Chief of the Defence Staff (Canada)

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Chief of the Defence Staff
Chef d'état-major de la défense
Lieutenant-General Thomas J Lawson.jpg
Air Force slip-on Gen.png
The air force epaulette for the rank of general
Type Commissioned officer
Command Her Majesty's Canadian Forces
Status Currently constituted
Abbreviation CDS
Precedence
Next (higher) Commander-in-Chief
Next (lower) Vice Chief of the Defence Staff

The Chief of the Defence Staff (CDS) (French: Chef d'état-major de la défense) is the second most senior member of the Canadian Forces and heads the Armed Forces Council, having primary responsibility for command, control, and administration of the forces, as well as military strategy, plans, and requirements. The position is held by a senior member of one of the three main branches of the Canadian Forces. The current CDS, since 29 October 2012,[1] is General Thomas J. Lawson.[2]

History[edit]

Until 1964, there existed a Chief of the Naval Staff, as head of the Royal Canadian Navy, a Chief of the General Staff, as head of the Canadian Army, and a Chief of the Air Staff, as head of the Royal Canadian Air Force. A position known as the Chairman of the Chiefs of Staff Committee existed, which had a loose coordination function, although it lacked the command and control responsibilities of the later position of Chief of the Defence Staff (CDS).[3]

The position of Chairman of the Chiefs of Staff Committee and the positions of the three service chiefs were abolished in 1964 and replaced by the position of CDS. This change was based on a white paper initiated by Paul Hellyer, Minister of National Defence in the Cabinet headed by Lester B. Pearson.[4] Following the tabling of the white paper, the minister introduced legislation that took effect in August 1964. The newly established Chief of the Defence Staff was to "head all of Canada's military forces, backed by a defence headquarters that was integrated and restructured to reflect six so-called functional commands, replacing eleven former service commands. 'Functional' described a command that was non-geographic and beyond any particular service or traditional arm."[4] In May 1967, Bill C-243 was passed by parliament and was effective as of 1 February 1968. The law dissolved the three armed services and created the Canadian Forces under the command of the CDS.[5]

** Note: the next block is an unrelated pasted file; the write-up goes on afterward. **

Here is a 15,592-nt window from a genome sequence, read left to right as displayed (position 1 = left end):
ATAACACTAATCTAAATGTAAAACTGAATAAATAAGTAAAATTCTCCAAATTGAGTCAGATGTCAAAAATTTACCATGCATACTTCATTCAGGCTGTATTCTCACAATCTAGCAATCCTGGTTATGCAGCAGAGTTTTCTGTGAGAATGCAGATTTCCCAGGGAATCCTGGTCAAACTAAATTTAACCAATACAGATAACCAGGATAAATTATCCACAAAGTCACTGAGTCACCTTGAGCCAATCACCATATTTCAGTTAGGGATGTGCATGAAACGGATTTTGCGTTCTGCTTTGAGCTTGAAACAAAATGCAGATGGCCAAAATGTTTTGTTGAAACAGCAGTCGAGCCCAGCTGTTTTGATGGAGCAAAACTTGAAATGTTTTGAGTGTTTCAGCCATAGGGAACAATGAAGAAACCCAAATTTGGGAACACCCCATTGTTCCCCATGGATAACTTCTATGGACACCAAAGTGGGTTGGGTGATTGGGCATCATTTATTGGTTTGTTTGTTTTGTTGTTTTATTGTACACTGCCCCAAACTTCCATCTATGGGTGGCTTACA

In 2011, the three functional commands—named Maritime Command, Land Force Command, and Air Command—had their original names reinstated, becoming the Royal Canadian Navy, Canadian Army, and Royal Canadian Air Force, respectively.[6] The heads of the three commands—the Commander of the Royal Canadian Navy, Commander of the Canadian Army, and Commander of the Royal Canadian Air Force—report to the CDS, rather than to the Minister of National Defence, as occurred prior to 1964.

Rank and command[edit]

The Chief of the Defence Staff follows in rank only the Commander-in-Chief of the Canadian Forces, who appoints the CDS and is the person from whom the CDS receives his or her orders.[7] In practice, the commander-in-chief—the Canadian monarch, represented by the governor general—typically acts only on the advice of his or her ministers of the Crown, meaning the CDS normally reports directly to the Minister of National Defence.[7]

The CDS has been charged with four main priorities, each having multiple sub-priorities: The first is to conduct operations, which includes the successful implementation of domestic and international operations, protection of the forces through a culture of risk management, and ensuring that recruitment is at a level required to sustain the operational forces at full potential to meet their commitments.[8] Secondly, the CDS is expected to expand the regular and reserve forces to meet international and domestic obligations, which means the management of the Canadian Forces Recruiting Group so as to streamline the enlistment process of new forces members.[8] The third task is to implement the national defence strategy as outlined by the Queen-in-Council, requiring both the acquisition of new equipment and the strengthening of diplomatic relations via the United Nations, North Atlantic Treaty Organization, and North American Aerospace Defence Command."[8] Lastly, the CDS must enhance the forces' programme delivery while optimising the use of resources.[8]

The CDS is also the Chair of the Canadian Forces Decorations Advisory Committee, which reviews and recommends to the governor general members of the forces eligible to receive decorations for valour, bravery, and meritorious service, as well as Commander-in-Chief Unit Commendations.[9] This committee mirrors that for the Order of Military Merit, of which the CDS is ex-officio a member and the Principal Commander.[10] Separately, the CDS presents the Chief of the Defence Staff Commendation (French: Mention élogieuse du Chef d'état-major de la Défense)—in the form of a gold bar pin that bears three equilaterally spaced maple leaves—to recognise deeds or activities beyond the normal demands of duty,[11] as well as the Canadian Forces Medallion for Distinguished Service, which is given by the CDS on behalf of the entire forces.[12]

Chiefs of the Defence Staff[edit]

Name Rank Image Year Branch Home Province Appointed by Prime Minister Notes
Frank Robert Miller Air Chief Marshal[13] Air Chief Marshal Frank R Miller.jpg 1964–1966 Royal Canadian Air Force BC Georges Vanier Lester B. Pearson [14]
Jean-Victor Allard General 1966–1969 Canadian Army QC Georges Vanier Lester B. Pearson [15]
Frederick Ralph Sharp General General Frederick Ralph Sharp.jpg 1969–1972 Air Command SK Roland Michener Pierre Trudeau [16]
Jacques Alfred Dextraze General 1972–1977 Mobile Command QC Jules Léger Pierre Trudeau [17]